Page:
Oh dear, dreadful hazard for local government activists – leaving the ‘ L’ out of ‘public’ – resulting in ‘pubic’. Have NEARLY done it many times. And have just done it in this very serious matter. Maybe let it stand, Elizabeth, as a warning to others! But we do use the word ‘public’ a great deal because local government is the form of government closest to the people and affects them every day and in every aspect of their lives – which is why having good local government is so important for all cities and communities.

    {Noted. -Eds}

  6. Calvin Oaten

    Diane Yeldon ought to have been included in the new year’s honours list for services to the community. Her work in drawing the pubLic’s attention to the outrageous conduct of our “tinpot dictator” mayor and his acolyte deputy in perverting the system to their own ends, is of inestimable value. This trimester must end with a clean out of the GD element around council table if this city is to have any hope of a “sustainable” future. Diane is to be applauded.

  7. Diane Yeldon

    Hype – true that the practising fee or whatever it is can look like keeping the club tight. But on the other hand it means (I think) that someone with a law degree needs to be kept up to scratch with changing amendments, judgement etc. So it can give clients confidence that the person giving the advice really is properly qualified and may be held accountable for any adverse consequences of incorrect or incomplete advice they may have given. More to the practice of the law than just reading a book and sitting an exam, I think. My son once said to me, “It’s not what you think, Mum. It’s more about ETHICS.”
    Thanks for the kudos, guys, but it has been a team effort. My thanks to Elizabeth and all posters and What If’s many silent readers.

    • Hype O'Thermia

      Diane, I have seen no evidence that paying a large amount to join any group makes a person more ethical than a person who pays a small fee or is admitted free. Nor does paying a large amount make a person keep up to date with changes in their trade or profession. It sounds like your son has bought into the justifications for a closed shop before he could even afford to join it.
      Having seen recent hi-flier names, including people from legal and accounting and other “trusted” professions on the naughty step for very unethical deeds, I ain’t buying. My accountant I’d trust with my life, my money and feeding me my prescribed medications if I were beyond doing it for myself – IOW he is on the best end of the ethical continuum. On the other hand how about ex-councillor Michael Guest – and how about how long it took for the professional body to apply boot to backside?
      If your son cares about ethics that’s because he’s the kind of person he is. You can take some credit for that – not a lot, because some excellent people end up with kids who take the opposite path, they are individuals with their own natures and the best parents can do is their best, then hope the goodness has sunk in bone-marrow deep.

  8. Elizabeth

    Have to place a caution here. It’s a slippery slope to discuss family members anywhere not only on blogs. What we think they mean or do is sometimes very far from the mark we give them and our well-intended contextualisations can be rather importune.

    We all know that professional institutes have fees and they are for graded membership categories. If you are formally practising in your profession you must be ‘ticketed’ and obey the code of conduct set down for members as well as keep up with continuing professional development requirements. You are likely then to benefit from collegiality in the field and related fields as well as have access to professional indemnity cover options for your individual business practice. Supervision by higher ranking members is par for the course as is censure (legal and other) and disbarment if you are proven to have strayed. And so forth.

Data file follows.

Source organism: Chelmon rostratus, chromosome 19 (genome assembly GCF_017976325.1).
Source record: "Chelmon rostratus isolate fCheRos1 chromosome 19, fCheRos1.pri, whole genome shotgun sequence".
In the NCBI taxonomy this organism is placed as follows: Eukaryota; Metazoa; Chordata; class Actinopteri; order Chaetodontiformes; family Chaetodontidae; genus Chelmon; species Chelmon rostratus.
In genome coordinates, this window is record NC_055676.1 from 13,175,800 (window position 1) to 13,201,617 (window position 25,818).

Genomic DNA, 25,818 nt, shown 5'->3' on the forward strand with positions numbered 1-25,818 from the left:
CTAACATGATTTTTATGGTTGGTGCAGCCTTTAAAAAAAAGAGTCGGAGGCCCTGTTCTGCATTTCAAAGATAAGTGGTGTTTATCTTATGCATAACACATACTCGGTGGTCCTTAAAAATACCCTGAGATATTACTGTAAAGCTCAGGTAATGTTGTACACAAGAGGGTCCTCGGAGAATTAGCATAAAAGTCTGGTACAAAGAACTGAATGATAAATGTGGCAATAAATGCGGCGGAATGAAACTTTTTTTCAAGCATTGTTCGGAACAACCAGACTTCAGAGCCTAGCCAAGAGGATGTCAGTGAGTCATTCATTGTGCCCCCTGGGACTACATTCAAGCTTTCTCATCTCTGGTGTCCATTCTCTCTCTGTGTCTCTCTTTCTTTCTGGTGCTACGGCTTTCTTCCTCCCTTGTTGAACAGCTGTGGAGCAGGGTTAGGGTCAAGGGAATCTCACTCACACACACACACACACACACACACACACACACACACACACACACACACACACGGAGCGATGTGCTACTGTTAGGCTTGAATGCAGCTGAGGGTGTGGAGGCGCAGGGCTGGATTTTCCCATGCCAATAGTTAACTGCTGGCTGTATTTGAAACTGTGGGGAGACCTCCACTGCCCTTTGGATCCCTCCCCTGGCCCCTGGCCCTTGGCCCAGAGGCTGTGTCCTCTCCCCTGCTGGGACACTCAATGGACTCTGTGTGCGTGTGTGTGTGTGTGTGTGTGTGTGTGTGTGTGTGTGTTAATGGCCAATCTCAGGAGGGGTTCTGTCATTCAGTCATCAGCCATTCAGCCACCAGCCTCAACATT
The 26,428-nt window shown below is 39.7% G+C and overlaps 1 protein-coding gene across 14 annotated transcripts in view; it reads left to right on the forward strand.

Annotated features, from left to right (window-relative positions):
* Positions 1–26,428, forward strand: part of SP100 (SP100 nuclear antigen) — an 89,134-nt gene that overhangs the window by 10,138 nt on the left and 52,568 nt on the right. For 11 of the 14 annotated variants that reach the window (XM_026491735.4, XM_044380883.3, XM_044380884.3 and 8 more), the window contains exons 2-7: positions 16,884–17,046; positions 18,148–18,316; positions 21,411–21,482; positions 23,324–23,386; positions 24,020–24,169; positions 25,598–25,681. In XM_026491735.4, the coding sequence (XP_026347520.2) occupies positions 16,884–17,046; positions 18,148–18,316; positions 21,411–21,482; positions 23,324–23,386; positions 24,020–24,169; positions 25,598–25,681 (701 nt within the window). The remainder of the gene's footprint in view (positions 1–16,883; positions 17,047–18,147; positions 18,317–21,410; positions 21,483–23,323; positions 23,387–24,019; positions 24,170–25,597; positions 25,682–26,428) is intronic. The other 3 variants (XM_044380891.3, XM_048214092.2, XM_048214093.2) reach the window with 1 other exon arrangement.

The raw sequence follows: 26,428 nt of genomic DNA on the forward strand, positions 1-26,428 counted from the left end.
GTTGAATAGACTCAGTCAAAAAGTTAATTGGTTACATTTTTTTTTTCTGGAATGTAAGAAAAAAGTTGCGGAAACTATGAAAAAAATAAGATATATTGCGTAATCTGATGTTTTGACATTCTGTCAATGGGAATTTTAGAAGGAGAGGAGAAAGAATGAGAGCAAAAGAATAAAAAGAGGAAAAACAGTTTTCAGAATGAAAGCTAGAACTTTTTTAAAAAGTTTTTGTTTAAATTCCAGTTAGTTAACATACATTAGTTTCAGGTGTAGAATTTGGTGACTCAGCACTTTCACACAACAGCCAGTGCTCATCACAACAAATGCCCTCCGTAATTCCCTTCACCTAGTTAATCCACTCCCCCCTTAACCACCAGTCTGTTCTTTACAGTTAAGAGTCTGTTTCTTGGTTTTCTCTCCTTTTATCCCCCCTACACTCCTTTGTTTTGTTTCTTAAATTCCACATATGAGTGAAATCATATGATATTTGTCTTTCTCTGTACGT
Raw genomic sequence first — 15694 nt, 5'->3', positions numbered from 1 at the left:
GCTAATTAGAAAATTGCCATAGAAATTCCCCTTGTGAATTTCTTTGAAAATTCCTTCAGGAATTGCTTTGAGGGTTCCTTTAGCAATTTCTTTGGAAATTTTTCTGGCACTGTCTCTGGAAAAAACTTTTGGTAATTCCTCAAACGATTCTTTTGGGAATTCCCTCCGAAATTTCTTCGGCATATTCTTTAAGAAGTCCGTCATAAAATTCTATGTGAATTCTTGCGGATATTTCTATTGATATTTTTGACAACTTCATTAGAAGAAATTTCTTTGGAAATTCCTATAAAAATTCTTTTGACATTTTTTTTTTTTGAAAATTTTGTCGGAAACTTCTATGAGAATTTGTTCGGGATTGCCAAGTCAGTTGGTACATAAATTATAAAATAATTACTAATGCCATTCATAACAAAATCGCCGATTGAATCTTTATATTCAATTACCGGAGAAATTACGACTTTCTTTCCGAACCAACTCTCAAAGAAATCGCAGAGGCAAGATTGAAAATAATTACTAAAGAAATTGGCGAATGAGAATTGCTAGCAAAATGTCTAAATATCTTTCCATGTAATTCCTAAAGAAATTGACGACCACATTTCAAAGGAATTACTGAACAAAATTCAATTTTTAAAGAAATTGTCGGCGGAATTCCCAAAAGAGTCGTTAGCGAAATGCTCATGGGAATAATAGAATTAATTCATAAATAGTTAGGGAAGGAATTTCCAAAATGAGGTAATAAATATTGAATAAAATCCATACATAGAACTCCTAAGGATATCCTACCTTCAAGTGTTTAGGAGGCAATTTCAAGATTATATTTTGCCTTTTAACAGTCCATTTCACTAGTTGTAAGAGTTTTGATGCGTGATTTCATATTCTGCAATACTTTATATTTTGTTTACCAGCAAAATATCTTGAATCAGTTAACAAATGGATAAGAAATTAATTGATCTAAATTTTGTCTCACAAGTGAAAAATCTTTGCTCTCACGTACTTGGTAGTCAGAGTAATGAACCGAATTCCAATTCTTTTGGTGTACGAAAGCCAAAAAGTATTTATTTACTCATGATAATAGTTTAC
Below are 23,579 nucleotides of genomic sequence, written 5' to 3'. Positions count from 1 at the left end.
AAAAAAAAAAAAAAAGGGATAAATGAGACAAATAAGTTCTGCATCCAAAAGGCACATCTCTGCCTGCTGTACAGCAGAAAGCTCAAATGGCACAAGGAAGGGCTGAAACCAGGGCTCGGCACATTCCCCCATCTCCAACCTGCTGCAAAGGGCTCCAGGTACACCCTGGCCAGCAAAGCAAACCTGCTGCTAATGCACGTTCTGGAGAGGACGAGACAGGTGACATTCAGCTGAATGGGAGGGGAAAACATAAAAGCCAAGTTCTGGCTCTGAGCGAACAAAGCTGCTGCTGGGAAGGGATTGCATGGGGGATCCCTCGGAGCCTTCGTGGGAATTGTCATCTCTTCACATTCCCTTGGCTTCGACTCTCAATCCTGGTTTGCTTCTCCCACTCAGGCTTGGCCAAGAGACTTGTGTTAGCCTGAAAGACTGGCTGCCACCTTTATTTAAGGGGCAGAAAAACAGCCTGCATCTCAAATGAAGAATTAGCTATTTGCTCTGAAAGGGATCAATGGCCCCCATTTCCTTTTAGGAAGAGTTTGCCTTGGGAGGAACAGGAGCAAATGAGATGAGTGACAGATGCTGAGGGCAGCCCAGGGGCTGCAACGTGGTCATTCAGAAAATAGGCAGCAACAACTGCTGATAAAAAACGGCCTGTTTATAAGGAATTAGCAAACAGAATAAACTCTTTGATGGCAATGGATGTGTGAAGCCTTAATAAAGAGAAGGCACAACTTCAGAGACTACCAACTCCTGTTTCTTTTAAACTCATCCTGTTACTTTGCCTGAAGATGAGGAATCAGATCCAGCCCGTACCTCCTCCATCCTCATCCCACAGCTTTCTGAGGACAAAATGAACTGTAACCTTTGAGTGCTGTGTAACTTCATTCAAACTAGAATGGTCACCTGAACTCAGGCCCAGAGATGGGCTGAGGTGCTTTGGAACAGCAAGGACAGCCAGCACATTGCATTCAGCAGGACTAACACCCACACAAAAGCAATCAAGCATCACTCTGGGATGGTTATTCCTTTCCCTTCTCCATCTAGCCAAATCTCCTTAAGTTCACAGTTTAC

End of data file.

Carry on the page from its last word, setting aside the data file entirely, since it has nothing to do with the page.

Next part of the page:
Best advice must be leave family out of blogging efforts for want of better case studies or instances. If they want to comment here as individuals that’s their freedom of choice and they may exercise it anonymously or more transparently.

    • Hype O'Thermia

      Fair enough, didn’t mean it to be about person but about general reasons given for high cost of membership being related to ethics and keeping up to date with standards in a profession. Apologies if I offended Diane or her son. The point I was trying to make – connection between belonging to a high-price union or professional organisation may look like there is a quality and integrity guarantee but as we have seen the brotherhood (yes, tendency to be more brothers than sisters in the discipline standard-setting & enforcing section of the “clubs”) show loyalty, tolerance and forbearance of error to “family” than to customers and the public at large.

      “Trust me – I’m a politician/used car salesman.”
      N.B. Some politicians and some people in the used car sales trade are honest and ethical.

      Professional unions are damned slow to respond to complaints. The medical profession is notorious for closing ranks, and for patch protection by refusing to accept qualifications from some countries which would be fair enough if it weren’t based on reciprocal agreements more political- than standards-based. Striking people off for being complained about would be absurd, but when a point is reached where there is sufficient reason for digging deep into the matter couldn’t there be an intermediate step, like being busted down to only working under direct supervision of a trusted member until the matter is cleared up one way or the other? Cr Guest’s “opportunities” continued and his reputation (barring those with access to the grapevine) remained OK.

      The priority of a union and those members who know what’s going on isn’t necessarily about protecting the public from predation.

      • Elizabeth

        No, I’m sorry but I must remonstrate. The institute fees are not excessive for what they must cover. You are confusing unions with membership of professional institutes some of which have been established by an act of parliament. Too easy to generalise. And as you know, women are just as easily corrupt as men. There is no gender distinction.